Getting out of debt is a common New Year’s Resolution. Some people will be able to repay all of their debts through tight budgeting. But for many, repayment simply is not a realistic option and filing bankruptcy may be the best way to start the new year without debt.

Nearly half of Americans make New Year’s Resolutions to improve their financial situations. Statistically, it is probably the second most popular resolution behind physical fitness.

Making financial change can be incredibly difficult, especially for people already starting from behind. While the New Year symbolizes a fresh start, it is also a time when many annual bills renew and you really start to feel the effects of holiday spending.

Inventory your debts

Before you can even think about setting a budget, you need to know what you owe. Make a list of all accounts, their current payoff balances, and their interest rates. This will not only create a comprehensive financial picture, it also will help you ensure that no payments are missed — saving you from late fees and other penalties. If your budget allows, this list will enable you to allocate any surplus to prioritize debts with the most aggressive interest rates. Paying those off first can save you significant money over time.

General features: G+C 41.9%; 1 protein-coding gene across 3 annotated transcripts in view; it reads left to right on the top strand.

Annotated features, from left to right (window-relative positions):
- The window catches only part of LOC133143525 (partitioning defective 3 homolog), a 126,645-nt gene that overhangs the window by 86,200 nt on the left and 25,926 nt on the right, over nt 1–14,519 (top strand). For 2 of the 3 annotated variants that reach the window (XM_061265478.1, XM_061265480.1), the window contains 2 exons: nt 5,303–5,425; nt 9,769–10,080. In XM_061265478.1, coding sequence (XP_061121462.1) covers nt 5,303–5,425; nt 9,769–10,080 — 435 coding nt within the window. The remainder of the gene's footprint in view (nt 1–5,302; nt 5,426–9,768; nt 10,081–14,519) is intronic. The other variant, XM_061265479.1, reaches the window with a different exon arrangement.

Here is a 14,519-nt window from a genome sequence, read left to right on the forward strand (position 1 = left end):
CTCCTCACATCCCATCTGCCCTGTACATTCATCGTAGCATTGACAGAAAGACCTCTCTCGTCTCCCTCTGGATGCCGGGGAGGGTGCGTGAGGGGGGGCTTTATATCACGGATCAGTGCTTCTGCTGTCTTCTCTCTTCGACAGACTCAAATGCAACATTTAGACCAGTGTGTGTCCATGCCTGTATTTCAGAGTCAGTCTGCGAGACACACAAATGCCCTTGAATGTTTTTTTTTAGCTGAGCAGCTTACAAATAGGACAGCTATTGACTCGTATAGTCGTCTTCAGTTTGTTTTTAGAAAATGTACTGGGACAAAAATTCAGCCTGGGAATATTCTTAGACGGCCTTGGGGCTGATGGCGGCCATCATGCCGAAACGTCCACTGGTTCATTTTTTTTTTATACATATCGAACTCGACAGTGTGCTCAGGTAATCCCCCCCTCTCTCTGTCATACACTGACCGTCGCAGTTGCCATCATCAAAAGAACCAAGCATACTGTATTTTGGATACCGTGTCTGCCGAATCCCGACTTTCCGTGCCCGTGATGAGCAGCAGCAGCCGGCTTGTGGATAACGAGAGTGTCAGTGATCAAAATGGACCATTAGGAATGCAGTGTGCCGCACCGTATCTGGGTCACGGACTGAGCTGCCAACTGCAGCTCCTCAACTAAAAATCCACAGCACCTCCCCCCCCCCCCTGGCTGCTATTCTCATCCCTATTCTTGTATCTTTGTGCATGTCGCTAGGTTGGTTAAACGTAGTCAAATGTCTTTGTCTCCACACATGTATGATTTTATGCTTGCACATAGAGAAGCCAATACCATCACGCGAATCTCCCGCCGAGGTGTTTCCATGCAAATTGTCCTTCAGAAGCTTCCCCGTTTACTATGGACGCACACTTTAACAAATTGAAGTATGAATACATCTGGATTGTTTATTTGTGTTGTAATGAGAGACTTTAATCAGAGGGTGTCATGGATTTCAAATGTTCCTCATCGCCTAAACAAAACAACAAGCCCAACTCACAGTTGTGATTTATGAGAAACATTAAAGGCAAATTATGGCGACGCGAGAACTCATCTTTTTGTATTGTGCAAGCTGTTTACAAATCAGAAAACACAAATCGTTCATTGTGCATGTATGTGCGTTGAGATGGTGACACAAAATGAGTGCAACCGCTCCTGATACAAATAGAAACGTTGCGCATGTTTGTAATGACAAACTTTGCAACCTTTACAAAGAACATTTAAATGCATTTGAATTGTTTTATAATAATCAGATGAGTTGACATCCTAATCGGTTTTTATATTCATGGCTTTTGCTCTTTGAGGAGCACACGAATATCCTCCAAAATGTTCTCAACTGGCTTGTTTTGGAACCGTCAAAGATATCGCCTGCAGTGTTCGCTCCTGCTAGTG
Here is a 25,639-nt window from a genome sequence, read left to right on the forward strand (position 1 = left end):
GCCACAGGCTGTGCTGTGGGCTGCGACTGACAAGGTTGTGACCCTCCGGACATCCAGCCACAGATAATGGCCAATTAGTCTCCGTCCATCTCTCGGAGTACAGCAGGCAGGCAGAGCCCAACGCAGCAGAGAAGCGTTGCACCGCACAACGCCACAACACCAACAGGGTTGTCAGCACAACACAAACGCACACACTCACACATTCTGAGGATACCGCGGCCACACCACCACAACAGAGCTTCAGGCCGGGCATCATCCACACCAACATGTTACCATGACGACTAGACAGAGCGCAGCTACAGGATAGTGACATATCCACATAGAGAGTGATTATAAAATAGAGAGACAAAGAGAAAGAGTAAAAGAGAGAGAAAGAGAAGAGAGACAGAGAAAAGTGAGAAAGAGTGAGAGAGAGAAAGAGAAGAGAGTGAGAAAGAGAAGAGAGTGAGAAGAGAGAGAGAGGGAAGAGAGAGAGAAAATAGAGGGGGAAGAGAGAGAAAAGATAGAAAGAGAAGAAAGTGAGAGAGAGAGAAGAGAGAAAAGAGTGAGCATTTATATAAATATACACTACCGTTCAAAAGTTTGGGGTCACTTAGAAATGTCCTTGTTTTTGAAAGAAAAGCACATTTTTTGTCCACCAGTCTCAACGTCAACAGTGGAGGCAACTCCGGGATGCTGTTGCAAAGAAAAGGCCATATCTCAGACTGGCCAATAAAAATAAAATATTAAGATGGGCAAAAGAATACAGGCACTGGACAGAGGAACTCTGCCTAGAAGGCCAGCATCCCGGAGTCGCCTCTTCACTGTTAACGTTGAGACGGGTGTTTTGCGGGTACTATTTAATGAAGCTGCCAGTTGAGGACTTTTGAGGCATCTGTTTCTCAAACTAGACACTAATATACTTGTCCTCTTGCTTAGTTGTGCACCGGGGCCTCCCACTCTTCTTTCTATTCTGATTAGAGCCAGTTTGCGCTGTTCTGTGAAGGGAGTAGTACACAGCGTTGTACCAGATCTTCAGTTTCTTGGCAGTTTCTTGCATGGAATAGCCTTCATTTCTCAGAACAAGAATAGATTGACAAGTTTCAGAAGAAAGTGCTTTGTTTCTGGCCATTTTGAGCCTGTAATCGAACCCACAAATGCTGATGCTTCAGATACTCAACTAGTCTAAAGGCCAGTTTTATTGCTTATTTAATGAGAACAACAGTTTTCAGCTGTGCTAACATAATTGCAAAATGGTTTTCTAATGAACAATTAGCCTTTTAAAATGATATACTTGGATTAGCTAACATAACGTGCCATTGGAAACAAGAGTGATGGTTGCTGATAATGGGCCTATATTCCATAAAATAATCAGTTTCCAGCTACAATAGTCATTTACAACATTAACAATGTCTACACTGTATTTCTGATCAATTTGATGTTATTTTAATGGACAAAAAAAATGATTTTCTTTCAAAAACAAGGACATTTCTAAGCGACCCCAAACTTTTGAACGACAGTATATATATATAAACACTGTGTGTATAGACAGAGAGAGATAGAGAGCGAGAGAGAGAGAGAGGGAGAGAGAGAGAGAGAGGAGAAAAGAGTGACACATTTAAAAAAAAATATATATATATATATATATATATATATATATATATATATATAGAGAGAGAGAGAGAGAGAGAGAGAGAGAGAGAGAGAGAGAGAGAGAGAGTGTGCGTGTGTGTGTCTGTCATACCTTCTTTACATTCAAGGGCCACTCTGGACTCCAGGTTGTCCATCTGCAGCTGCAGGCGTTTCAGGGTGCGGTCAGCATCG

Set small goals

After you know what you owe, it is helpful to set small goals. It is easy to feel defeated and abandon your resolution if it seems like no progress is being made. If you have no debts with particularly high interest rates, it can sometimes help to pay off the smaller debts first because checking off a creditor as paid-in-full can help you stay motivated. It may also help to build into your budget some small rewards for certain repayment milestones.

Break bad habits

For many people, this is the most important change to implement. Identify your “bad” financial habits and make appropriate changes. This does not mean you must give up all non-essential expenses. Just like diet for those who make physical fitness resolutions, moderation is the key to prevent burnout. For example, if you subscribe to five streaming television services, consider canceling the one you use the least. By making moderate changes to other areas of your budget as well, such as dining out or shopping, you can make a significant change without feeling so discouraged.

Consider filing bankruptcy

Now comes the unfortunate truth. For many people, no amount of financial responsibility and dedication will make repayment a realistic option. Interest rates are just too high and balances may be increase even if you make all of your payments. If this is your situation, now may be the right time to seriously consider filing bankruptcy. By discharging most types of debt, it may enable you to keep your resolution and achieve a fresh financial start otherwise impossible. If you have questions about bankruptcy or other debt relief options, contact us for a free consultation.

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